Both fields will have sessions dedicated to them in parallel on Oct. 10 and 11 at the International Congress Center. The discussions on electric transportation will already start a day earlier, just as the joint exhibition in hall 1 (in the L-Bank Forum), networking opportunities, the poster session, catering and outdoor activities. And the day before, on Oct. 8, people can participate in the Electric Transportation Day in Stuttgart on Marktplatz and Karlsplatz. Titled “Stuttgart, the global capital of electric transportation,” the inner-city event will provide details on the program at the show grounds to road users and potential customers, a chance to Ride & Drive, an electric car rally, and an extensive Q&A on infrastructure and transportation offerings.
The exhibition – at which more than 250 organizations are expected to showcase their technology and services – will provide a platform for manufacturers, users and decision makers to get an up-to-date overview of all forms of electric transportation, new trends and applications for electric drive systems. One exhibitor on the 20,000 square meters will be 3M, a technology supplier whose Advanced Materials Division intends to illustrate together with the company’s Dyneon subsidiary how the fluoropolymers developed in-house can increase a fuel cell’s or battery’s performance and life (booth 1G14 in hall 1).
The organizers of the entire three-day show are Messe Stuttgart, the federal Solar Mobility Association, Baden-Württemberg International, e-mobil BW, Peter Sauber Agentur and Stuttgart Region Economic Development Corporation. They will be supported by local businesses from the automotive industry and its suppliers. Wolf-Henning Scheider, chair of Mahle’s management board, said: “Mahle considers Stuttgart’s EVS30 to be an important event sending the clear message that drive systems will continue to be developed in the region where the automobile was born.”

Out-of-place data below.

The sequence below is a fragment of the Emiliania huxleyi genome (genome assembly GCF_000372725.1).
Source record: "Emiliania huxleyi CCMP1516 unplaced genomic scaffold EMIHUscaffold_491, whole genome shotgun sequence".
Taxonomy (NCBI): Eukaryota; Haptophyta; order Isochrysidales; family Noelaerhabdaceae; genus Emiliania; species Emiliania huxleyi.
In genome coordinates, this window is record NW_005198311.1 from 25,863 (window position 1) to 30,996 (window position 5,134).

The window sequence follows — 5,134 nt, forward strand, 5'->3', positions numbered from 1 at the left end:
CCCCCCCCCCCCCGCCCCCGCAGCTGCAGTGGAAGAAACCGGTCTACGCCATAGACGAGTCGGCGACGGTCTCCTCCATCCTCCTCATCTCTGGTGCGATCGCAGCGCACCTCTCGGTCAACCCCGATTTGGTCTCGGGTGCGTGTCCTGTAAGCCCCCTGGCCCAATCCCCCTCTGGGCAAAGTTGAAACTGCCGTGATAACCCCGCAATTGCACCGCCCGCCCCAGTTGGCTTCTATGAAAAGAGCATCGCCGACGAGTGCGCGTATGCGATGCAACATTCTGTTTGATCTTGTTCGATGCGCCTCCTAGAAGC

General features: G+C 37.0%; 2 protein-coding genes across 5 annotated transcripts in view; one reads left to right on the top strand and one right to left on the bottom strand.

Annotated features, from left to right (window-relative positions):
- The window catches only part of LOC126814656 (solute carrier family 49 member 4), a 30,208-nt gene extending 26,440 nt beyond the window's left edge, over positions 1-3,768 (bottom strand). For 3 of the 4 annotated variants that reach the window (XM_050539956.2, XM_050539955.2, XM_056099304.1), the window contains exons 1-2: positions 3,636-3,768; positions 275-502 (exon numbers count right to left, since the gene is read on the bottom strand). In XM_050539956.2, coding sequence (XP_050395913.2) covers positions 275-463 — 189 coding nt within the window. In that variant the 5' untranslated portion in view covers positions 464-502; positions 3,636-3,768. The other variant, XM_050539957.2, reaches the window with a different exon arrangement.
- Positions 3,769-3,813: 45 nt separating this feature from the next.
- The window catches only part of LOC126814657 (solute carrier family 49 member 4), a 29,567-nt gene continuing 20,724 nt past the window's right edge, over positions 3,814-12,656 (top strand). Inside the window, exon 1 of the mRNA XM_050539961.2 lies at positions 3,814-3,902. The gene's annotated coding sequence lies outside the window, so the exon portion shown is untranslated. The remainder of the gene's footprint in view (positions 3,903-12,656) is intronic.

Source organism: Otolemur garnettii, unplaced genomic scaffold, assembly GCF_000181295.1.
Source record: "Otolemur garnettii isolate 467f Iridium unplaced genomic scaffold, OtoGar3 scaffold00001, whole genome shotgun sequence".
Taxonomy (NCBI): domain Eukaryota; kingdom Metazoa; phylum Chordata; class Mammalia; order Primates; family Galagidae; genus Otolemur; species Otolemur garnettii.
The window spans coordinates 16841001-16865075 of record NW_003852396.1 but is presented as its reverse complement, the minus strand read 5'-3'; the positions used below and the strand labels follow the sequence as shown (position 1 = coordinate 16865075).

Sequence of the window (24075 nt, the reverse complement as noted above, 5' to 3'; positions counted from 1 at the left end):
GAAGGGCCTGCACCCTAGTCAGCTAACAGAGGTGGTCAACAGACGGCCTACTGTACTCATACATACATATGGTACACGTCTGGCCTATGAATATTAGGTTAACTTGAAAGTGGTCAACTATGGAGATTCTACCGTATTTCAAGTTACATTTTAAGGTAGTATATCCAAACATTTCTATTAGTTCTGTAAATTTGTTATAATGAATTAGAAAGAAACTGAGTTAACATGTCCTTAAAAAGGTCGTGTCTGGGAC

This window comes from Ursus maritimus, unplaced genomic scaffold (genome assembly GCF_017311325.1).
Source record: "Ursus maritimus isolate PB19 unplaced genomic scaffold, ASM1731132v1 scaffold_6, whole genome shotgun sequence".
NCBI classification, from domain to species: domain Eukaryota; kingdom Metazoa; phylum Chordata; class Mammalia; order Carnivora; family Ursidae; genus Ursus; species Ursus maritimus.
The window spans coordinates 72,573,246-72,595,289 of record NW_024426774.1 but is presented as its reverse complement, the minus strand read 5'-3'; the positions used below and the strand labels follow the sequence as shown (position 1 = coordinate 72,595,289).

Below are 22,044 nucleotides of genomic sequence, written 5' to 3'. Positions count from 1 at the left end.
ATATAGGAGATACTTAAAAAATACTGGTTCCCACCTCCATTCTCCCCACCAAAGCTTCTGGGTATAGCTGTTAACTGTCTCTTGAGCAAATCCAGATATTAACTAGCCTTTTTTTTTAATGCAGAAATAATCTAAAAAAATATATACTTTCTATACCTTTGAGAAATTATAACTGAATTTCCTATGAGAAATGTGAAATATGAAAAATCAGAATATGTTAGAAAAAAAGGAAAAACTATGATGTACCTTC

What comes after EVS30? Next year’s location is Kobe, Japan. But what about Stuttgart? The state’s show grounds intend to organize an on-premise electric transportation fair called “elect!” from Oct. 8 through 10 next year. Conversely, Peter Sauber told H2-international that he wanted to go “back to the roots” and plan for another f-cell in the House of the Economy in Stuttgart. His colleague, Silke Frank, explained that the objective was to solidify the position of this already established event, which has been held every year since 1997, as a meeting place for the industry in fall and redesign its program with help from hydrogen and fuel cell stakeholders.